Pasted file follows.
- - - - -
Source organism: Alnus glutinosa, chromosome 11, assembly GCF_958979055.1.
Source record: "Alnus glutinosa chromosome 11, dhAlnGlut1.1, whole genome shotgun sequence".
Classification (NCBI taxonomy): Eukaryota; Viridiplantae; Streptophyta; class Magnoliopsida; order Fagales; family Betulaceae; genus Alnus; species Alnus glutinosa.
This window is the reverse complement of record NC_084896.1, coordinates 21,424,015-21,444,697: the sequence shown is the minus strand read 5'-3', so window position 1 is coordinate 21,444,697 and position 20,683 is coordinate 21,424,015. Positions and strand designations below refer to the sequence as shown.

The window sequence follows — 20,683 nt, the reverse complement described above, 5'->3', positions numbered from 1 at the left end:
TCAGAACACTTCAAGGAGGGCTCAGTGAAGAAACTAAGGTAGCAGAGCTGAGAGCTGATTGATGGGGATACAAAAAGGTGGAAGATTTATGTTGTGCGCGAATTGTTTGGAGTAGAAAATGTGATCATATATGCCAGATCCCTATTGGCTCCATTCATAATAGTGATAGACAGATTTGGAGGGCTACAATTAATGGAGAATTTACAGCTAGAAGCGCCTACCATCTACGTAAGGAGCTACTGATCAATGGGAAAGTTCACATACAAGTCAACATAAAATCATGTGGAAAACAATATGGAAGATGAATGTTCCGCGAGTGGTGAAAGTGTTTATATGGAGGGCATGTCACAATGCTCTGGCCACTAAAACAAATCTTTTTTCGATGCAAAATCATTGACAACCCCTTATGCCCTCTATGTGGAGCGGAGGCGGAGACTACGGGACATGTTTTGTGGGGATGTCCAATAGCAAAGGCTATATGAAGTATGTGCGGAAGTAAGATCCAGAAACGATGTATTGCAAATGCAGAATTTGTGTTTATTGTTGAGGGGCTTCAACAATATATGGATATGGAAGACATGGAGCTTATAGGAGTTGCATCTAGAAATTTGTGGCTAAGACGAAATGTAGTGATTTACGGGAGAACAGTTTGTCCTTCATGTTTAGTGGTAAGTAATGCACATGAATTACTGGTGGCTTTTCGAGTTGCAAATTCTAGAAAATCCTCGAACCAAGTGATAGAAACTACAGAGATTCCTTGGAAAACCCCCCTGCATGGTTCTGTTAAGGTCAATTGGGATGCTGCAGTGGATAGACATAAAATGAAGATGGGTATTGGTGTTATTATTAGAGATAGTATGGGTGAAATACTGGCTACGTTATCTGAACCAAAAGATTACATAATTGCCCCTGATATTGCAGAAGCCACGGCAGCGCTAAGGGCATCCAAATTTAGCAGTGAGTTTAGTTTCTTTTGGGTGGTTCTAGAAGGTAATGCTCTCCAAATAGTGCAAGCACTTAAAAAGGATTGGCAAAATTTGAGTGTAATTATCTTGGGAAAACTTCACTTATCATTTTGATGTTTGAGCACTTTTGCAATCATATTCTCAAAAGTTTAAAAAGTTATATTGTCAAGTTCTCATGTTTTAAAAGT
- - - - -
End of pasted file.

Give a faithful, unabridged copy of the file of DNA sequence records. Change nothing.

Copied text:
Source organism: Alnus glutinosa, chromosome 11, assembly GCF_958979055.1.
Source record: "Alnus glutinosa chromosome 11, dhAlnGlut1.1, whole genome shotgun sequence".
Classification (NCBI taxonomy): Eukaryota; Viridiplantae; Streptophyta; class Magnoliopsida; order Fagales; family Betulaceae; genus Alnus; species Alnus glutinosa.
This window is the reverse complement of record NC_084896.1, coordinates 21,424,015-21,444,697: the sequence shown is the minus strand read 5'-3', so window position 1 is coordinate 21,444,697 and position 20,683 is coordinate 21,424,015. Positions and strand designations below refer to the sequence as shown.

The window sequence follows — 20,683 nt, the reverse complement described above, 5'->3', positions numbered from 1 at the left end:
TCAGAACACTTCAAGGAGGGCTCAGTGAAGAAACTAAGGTAGCAGAGCTGAGAGCTGATTGATGGGGATACAAAAAGGTGGAAGATTTATGTTGTGCGCGAATTGTTTGGAGTAGAAAATGTGATCATATATGCCAGATCCCTATTGGCTCCATTCATAATAGTGATAGACAGATTTGGAGGGCTACAATTAATGGAGAATTTACAGCTAGAAGCGCCTACCATCTACGTAAGGAGCTACTGATCAATGGGAAAGTTCACATACAAGTCAACATAAAATCATGTGGAAAACAATATGGAAGATGAATGTTCCGCGAGTGGTGAAAGTGTTTATATGGAGGGCATGTCACAATGCTCTGGCCACTAAAACAAATCTTTTTTCGATGCAAAATCATTGACAACCCCTTATGCCCTCTATGTGGAGCGGAGGCGGAGACTACGGGACATGTTTTGTGGGGATGTCCAATAGCAAAGGCTATATGAAGTATGTGCGGAAGTAAGATCCAGAAACGATGTATTGCAAATGCAGAATTTGTGTTTATTGTTGAGGGGCTTCAACAATATATGGATATGGAAGACATGGAGCTTATAGGAGTTGCATCTAGAAATTTGTGGCTAAGACGAAATGTAGTGATTTACGGGAGAACAGTTTGTCCTTCATGTTTAGTGGTAAGTAATGCACATGAATTACTGGTGGCTTTTCGAGTTGCAAATTCTAGAAAATCCTCGAACCAAGTGATAGAAACTACAGAGATTCCTTGGAAAACCCCCCTGCATGGTTCTGTTAAGGTCAATTGGGATGCTGCAGTGGATAGACATAAAATGAAGATGGGTATTGGTGTTATTATTAGAGATAGTATGGGTGAAATACTGGCTACGTTATCTGAACCAAAAGATTACATAATTGCCCCTGATATTGCAGAAGCCACGGCAGCGCTAAGGGCATCCAAATTTAGCAGTGAGTTTAGTTTCTTTTGGGTGGTTCTAGAAGGTAATGCTCTCCAAATAGTGCAAGCACTTAAAAAGGATTGGCAAAATTTGAGTGTAATTATCTTGGGAAAACTTCACTTATCATTTTGATGTTTGAGCACTTTTGCAATCATATTCTCAAAAGTTTAAAAAGTTATATTGTCAAGTTCTCATGTTTTAAAAGT